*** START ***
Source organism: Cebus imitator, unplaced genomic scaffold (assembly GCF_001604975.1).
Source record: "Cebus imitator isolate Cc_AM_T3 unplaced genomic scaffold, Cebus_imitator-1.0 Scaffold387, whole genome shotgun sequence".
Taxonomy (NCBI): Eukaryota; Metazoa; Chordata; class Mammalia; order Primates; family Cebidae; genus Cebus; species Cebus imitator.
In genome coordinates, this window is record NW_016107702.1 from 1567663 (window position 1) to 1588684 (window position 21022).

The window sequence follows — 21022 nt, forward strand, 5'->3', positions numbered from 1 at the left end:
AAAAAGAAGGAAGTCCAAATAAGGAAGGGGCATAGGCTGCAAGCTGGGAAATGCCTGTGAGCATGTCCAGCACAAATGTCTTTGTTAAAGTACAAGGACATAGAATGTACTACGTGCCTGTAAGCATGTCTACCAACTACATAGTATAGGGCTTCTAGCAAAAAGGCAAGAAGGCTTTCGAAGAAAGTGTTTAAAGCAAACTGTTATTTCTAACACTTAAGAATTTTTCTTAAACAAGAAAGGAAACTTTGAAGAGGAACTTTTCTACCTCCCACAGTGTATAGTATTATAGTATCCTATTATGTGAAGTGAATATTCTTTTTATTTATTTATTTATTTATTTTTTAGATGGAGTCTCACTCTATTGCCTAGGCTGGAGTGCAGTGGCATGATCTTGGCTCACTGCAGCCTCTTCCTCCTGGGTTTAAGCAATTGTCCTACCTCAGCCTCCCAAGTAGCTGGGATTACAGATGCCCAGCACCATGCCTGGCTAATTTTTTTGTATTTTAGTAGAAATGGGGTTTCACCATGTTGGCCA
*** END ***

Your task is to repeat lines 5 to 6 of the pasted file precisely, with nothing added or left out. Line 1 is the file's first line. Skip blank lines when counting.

The window sequence follows — 21022 nt, forward strand, 5'->3', positions numbered from 1 at the left end:
AAAAAGAAGGAAGTCCAAATAAGGAAGGGGCATAGGCTGCAAGCTGGGAAATGCCTGTGAGCATGTCCAGCACAAATGTCTTTGTTAAAGTACAAGGACATAGAATGTACTACGTGCCTGTAAGCATGTCTACCAACTACATAGTATAGGGCTTCTAGCAAAAAGGCAAGAAGGCTTTCGAAGAAAGTGTTTAAAGCAAACTGTTATTTCTAACACTTAAGAATTTTTCTTAAACAAGAAAGGAAACTTTGAAGAGGAACTTTTCTACCTCCCACAGTGTATAGTATTATAGTATCCTATTATGTGAAGTGAATATTCTTTTTATTTATTTATTTATTTATTTTTTAGATGGAGTCTCACTCTATTGCCTAGGCTGGAGTGCAGTGGCATGATCTTGGCTCACTGCAGCCTCTTCCTCCTGGGTTTAAGCAATTGTCCTACCTCAGCCTCCCAAGTAGCTGGGATTACAGATGCCCAGCACCATGCCTGGCTAATTTTTTTGTATTTTAGTAGAAATGGGGTTTCACCATGTTGGCCA